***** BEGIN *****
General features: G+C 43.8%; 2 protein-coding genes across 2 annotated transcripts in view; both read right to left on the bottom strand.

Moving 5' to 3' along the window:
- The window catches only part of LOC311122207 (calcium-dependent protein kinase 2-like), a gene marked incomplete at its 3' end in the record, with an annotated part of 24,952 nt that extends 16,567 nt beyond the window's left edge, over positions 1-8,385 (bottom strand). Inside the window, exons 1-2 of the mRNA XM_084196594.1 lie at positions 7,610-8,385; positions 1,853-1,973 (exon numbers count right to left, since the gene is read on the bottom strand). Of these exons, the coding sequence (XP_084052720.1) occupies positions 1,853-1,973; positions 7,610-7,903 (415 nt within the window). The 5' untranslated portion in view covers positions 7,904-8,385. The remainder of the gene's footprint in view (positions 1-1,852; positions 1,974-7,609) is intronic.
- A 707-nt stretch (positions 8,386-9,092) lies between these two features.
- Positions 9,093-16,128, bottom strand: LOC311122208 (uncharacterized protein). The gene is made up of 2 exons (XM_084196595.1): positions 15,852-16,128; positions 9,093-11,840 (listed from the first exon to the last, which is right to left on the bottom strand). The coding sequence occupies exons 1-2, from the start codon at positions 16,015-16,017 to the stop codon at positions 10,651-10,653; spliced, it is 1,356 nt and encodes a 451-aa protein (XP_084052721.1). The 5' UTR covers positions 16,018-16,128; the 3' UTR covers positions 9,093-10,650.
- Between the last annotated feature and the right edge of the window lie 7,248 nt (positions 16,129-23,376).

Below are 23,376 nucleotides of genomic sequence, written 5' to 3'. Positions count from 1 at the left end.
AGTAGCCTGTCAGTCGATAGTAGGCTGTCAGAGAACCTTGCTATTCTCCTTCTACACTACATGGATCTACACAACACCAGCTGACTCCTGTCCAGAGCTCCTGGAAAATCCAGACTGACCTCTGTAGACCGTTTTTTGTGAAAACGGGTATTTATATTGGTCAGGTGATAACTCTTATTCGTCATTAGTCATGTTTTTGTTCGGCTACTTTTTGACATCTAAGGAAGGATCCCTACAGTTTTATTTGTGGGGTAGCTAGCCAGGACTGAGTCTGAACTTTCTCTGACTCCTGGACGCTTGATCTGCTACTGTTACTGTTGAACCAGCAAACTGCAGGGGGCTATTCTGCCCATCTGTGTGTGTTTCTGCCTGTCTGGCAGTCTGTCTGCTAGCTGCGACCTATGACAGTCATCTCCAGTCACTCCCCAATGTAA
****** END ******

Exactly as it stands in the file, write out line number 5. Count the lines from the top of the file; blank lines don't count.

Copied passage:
- Positions 9,093-16,128, bottom strand: LOC311122208 (uncharacterized protein). The gene is made up of 2 exons (XM_084196595.1): positions 15,852-16,128; positions 9,093-11,840 (listed from the first exon to the last, which is right to left on the bottom strand). The coding sequence occupies exons 1-2, from the start codon at positions 16,015-16,017 to the stop codon at positions 10,651-10,653; spliced, it is 1,356 nt and encodes a 451-aa protein (XP_084052721.1). The 5' UTR covers positions 16,018-16,128; the 3' UTR covers positions 9,093-10,650.